When my Dad returned home that night, he tried to make things right. He told us he was sorry for the bracket mishap, but he'd solved the problem by filling out a bracket for each of us and turning it into the league commissioner. After all, as long as you're in the pool and you have teams to root for in every game, who cares how it got filled out? I did. I was high on Roy Williams and Kansas all year, though most of that admiration was based on my obsession with the giant Jayhawk logo plastered at midcourt of their gym. Regardless, I wanted Kansas all the way on my bracket...yet my Dad had given me a sheet with 'Duke' written in the "Champion" slot. He had stolen my dream. His bracket correctly displayed 'Kansas' as the last team standing. Sure, they were both #1 seeds, but Duke was not Kansas! My one chance to dominate the month of March and it was going up in flames because of a little miscommunication?!?? I demanded a swap!

"You take mine...I'll take yours!! I wanted Kansas!! Please"!!!

Like any good father would do in that situation, he obliged without even thinking about it. Kansas was mine, at last. I handed over my Duke bracket without an ounce of regret. I could practically feel that grand prize of about $100 in my little Jayhawk claws. The rest of the tournament went a little something like this. Kansas steamrolled #16 seed Howard in the opener. The next opponent they would dismantle would be Don Haskins' UTEP Miners. But as was the case countless times during the 90's, Roy Williams was severely outcoached by the man on the other side of the court. The elder Haskins toyed with Williams, manipulating the shot clock till the last tick on nearly every possession and devising a defense that would hold the high powered Jayhawks to just 60 points in a devastating upset loss. On the other side of the coin, Duke was rolling through the bracket. Bobby Hurley was dishing, Grant Hill was finishing, and Christian Laettner was hitting the most famous shot in college basketball history. They would go on to win the National Championship, and my Dad was swimming in $5 bills.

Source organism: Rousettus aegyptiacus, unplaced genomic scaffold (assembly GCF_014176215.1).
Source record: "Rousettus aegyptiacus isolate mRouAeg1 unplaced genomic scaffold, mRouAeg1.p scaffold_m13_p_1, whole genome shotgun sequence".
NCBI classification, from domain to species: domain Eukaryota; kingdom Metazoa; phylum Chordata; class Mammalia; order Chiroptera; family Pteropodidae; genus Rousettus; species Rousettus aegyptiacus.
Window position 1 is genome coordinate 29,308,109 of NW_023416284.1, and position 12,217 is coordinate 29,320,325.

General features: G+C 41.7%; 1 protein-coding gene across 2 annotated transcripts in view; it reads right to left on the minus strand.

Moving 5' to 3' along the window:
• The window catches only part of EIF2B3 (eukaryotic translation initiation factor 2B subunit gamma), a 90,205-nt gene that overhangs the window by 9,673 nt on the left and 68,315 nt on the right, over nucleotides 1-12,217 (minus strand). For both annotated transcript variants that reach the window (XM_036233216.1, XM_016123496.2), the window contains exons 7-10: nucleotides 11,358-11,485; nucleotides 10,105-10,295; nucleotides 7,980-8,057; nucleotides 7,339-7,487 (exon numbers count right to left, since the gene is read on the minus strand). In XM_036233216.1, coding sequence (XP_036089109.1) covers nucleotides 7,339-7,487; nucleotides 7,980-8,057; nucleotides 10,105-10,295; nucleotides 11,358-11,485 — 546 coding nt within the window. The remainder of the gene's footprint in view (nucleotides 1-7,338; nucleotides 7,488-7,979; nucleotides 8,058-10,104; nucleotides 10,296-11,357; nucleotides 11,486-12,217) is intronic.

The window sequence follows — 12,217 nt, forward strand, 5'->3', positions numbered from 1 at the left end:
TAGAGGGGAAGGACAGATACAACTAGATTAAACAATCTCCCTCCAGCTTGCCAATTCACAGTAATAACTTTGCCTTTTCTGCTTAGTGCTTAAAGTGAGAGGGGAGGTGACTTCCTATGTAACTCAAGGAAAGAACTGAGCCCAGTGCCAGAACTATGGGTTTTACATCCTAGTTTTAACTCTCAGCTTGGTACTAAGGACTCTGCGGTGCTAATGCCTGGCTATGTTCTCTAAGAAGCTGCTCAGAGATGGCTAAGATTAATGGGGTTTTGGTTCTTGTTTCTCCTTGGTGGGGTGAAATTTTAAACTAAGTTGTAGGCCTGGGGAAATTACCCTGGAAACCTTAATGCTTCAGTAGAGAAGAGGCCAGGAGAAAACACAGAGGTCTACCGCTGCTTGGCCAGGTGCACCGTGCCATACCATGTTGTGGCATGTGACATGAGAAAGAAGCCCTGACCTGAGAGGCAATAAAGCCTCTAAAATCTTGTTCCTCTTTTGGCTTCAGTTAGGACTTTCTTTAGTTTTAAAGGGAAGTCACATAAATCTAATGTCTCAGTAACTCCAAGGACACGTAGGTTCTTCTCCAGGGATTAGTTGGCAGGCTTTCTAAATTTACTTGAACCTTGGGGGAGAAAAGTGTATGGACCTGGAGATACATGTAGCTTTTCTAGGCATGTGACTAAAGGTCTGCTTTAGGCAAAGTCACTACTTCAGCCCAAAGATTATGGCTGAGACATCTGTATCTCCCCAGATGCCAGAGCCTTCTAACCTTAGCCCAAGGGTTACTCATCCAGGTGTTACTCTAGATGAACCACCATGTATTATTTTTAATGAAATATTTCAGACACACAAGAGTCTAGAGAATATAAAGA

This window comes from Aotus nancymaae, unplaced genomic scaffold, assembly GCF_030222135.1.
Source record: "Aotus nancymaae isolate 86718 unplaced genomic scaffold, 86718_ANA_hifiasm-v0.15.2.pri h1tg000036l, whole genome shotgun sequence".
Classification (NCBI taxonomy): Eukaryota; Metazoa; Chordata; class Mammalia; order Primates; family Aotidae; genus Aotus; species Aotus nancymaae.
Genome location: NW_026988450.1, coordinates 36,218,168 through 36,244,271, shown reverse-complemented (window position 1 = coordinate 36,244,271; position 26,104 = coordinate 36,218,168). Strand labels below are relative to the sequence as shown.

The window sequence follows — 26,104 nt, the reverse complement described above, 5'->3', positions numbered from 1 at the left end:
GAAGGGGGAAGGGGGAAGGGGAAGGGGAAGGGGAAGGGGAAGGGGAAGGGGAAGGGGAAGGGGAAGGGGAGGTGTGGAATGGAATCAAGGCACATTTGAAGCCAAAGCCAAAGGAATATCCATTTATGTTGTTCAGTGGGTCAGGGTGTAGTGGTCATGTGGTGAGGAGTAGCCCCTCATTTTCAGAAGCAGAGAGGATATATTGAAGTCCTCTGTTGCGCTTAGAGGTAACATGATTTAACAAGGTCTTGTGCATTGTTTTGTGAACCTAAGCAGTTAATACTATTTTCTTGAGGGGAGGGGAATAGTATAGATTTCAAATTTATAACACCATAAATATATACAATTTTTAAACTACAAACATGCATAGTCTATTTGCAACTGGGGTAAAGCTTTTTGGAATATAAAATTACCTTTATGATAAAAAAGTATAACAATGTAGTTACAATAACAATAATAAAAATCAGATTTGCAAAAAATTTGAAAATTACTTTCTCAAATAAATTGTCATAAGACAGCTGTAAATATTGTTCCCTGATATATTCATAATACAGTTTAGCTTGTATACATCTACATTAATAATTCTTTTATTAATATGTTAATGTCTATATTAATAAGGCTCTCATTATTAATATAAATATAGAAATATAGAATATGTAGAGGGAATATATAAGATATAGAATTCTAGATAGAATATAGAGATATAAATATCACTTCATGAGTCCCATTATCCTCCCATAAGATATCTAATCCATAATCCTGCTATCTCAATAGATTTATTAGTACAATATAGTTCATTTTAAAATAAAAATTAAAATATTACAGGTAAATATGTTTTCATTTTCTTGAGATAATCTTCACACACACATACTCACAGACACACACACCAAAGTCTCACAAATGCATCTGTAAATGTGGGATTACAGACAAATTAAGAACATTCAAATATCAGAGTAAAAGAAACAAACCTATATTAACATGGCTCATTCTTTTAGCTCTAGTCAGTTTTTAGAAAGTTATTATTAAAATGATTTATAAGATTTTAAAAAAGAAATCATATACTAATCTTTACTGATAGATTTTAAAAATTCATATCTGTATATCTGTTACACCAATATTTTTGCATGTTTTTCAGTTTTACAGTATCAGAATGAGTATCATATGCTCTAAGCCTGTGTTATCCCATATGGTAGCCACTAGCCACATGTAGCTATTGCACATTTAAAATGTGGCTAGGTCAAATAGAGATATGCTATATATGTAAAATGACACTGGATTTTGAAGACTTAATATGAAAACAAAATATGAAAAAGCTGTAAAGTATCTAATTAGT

It could have been me. That was my bracket originally. But I thought I knew better, and my blind loyalty to Kansas ended up coming back to bite me in the end, in a big way. Now that I'm older and I think about the whole situation from a more mature standpoint, I realize I made a terrible mistake in not trusting my Dad to lead me down the right path. He mapped out the route for my ultimate victory, and I flipped it upside-down. But there's still one thing I can't quite figure out, even 17 years later. When I demanded he switch brackets with me, why was there not even the slightest bit of hesitation on his part? Could it be that he knew I would object to whichever team he gave me, and want the other one instead? I'll never know.

I do know this much, however. Thursday afternoon might come around and I will realize I forgot to fill out my bracket for the pool. My Dad will let me know he scribbled out an entry for me at the last minute, with 'Binghamton' emerging victorious at Ford Field. I will think, "Hmm, they seem like an improbable champion." But my mouth will be slammed shut.

I'm not making the same mistake twice.